It started innocently enough.
Several weeks into December, and after an unsatisfying encounter of the political Facebook kind, one in which a man in his early 20s proffered the “known fact” that Minneapolis was the home of “people who hate America”, I became concerned that I was too readily find-able.
“I’m going off the grid,” I told Mary.
“Hmmm,” Mary offered. “You do realize you have the kind of last name that people believe you’ve created just for its Scrabble possibilities, yes?”
It’s true. My last name, a hyphenated concoction thought in some circles to be a Klingon declaration of love, is unique. Richly, densely, even drunkenly unique.
But I was on a roll.
“I blocked him,” I said, “And I think I should change my birthday, too. I mean, even if he can remember half the name, I want to make sure he doesn’t…”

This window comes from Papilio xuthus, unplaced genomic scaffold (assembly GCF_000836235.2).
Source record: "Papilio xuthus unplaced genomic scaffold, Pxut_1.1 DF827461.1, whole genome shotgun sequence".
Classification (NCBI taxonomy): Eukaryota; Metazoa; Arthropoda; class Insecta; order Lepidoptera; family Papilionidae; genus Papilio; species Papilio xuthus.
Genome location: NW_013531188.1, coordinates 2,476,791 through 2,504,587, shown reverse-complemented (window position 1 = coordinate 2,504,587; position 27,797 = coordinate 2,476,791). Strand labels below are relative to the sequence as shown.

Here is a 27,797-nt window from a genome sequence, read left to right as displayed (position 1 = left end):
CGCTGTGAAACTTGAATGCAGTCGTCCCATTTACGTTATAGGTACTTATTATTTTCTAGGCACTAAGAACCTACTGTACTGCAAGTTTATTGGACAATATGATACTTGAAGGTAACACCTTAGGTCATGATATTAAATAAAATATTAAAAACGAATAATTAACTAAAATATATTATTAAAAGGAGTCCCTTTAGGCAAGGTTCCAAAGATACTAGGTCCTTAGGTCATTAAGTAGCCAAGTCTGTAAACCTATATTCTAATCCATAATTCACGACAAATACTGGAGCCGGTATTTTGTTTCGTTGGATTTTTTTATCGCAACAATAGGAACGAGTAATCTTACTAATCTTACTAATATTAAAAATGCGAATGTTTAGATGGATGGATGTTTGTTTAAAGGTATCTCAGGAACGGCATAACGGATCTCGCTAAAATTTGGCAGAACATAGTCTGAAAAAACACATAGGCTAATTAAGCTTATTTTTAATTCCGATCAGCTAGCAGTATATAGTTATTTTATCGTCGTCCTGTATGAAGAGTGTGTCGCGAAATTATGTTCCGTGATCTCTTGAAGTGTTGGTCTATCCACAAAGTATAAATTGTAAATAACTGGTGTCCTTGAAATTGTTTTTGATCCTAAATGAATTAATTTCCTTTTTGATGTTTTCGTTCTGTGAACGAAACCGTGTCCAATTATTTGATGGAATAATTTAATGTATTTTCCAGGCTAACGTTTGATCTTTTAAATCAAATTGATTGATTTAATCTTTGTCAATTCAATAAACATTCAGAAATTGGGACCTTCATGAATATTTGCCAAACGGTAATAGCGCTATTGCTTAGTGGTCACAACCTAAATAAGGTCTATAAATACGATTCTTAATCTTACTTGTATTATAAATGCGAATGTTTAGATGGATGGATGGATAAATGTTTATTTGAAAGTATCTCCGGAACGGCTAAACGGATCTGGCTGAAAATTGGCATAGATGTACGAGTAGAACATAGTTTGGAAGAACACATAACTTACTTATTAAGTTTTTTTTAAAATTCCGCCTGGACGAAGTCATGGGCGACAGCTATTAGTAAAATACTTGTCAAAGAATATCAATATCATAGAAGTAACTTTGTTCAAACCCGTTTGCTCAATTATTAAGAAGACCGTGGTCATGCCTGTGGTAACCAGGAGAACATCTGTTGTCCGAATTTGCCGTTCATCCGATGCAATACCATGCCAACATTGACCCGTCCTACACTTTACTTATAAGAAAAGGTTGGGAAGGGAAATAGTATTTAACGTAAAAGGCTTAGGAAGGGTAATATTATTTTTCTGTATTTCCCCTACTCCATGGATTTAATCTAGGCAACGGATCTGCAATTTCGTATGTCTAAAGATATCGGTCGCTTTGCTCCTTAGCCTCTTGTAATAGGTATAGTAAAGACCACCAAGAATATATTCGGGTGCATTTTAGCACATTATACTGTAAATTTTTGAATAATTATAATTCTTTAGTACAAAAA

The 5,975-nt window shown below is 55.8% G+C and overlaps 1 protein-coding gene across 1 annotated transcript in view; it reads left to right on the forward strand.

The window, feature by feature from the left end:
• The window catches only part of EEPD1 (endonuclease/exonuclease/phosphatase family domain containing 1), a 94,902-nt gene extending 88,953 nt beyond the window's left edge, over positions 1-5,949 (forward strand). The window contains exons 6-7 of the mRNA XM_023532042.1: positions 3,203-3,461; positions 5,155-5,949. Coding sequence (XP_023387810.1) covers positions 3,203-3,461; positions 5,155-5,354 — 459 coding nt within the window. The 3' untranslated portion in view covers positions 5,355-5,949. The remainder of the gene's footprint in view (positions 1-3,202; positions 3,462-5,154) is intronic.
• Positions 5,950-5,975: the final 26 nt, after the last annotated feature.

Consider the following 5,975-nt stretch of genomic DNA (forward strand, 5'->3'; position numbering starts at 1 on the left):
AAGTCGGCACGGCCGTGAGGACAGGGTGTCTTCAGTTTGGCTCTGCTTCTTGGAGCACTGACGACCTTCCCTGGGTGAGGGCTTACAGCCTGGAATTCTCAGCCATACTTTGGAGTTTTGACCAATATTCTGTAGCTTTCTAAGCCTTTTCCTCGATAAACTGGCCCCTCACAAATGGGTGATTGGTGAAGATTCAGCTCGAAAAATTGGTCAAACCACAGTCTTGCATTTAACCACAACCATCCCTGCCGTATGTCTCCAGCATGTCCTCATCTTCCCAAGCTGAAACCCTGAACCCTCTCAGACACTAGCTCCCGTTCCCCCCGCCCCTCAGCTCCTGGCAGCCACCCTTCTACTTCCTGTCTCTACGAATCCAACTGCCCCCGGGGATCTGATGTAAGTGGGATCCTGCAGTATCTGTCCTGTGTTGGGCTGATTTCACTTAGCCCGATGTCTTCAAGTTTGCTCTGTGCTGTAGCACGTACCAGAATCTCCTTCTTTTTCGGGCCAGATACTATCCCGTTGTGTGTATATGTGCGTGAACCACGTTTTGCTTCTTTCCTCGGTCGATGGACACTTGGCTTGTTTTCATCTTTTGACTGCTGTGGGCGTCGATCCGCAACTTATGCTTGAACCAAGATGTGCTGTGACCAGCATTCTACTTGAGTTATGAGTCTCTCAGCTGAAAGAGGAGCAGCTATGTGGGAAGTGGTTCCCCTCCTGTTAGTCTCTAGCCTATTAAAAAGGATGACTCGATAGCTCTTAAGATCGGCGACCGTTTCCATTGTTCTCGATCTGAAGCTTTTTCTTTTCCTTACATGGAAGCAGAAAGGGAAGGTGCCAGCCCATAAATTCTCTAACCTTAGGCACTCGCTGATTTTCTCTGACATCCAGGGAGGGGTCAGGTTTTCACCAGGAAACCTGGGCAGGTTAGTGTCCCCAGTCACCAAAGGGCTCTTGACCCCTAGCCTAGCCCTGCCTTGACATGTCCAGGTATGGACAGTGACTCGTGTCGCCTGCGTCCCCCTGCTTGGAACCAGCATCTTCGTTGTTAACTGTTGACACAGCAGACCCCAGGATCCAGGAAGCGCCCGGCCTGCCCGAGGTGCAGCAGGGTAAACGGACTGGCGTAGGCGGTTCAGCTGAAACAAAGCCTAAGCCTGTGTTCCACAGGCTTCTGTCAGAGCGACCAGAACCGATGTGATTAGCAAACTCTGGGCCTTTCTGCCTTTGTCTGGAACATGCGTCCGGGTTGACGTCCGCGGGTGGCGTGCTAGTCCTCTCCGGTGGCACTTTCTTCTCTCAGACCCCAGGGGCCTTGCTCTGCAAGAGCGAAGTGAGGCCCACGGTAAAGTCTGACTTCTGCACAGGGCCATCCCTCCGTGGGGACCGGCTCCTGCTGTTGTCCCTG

I trail off.
“Doesn’t what,” Mary prods. “Send you a birthday card? See if you’re compatible on one of those Chinese animal zodiac things?” Mary chuckles softly to herself.
“Hey, now,” I say.
“Wait, wait,” she says. I hear her move the phone from one ear to the other. “Maybe he’s thinking of adding you to his Friends and Family bundle, get ya a good deal on an extra phone line.”
There is a thudding sound, and I know without asking that she’s just fallen off her chair and is laying on her back, tears of laughter in her bright blue eyes.
There is no end to my suffering.
I let her work her way through her enjoyment, and in no time at all she is coherent again.
“Changing your birthdate is a dumb idea,” she says.”Just remove it.”
Oddly enough, however, I could not figure out how to remove my birthdate.
In the end, I simply changed it to January 1, 1905.
I received over 130 posts, texts, and offers of gin and tonics on New Years Day, all filled with warm messages of love and dismay that they’d never noticed before that I had been born on New Year’s Day, which I had not.
Most disturbingly of all, however, was that no one mentioned how good I looked for having just turned 111...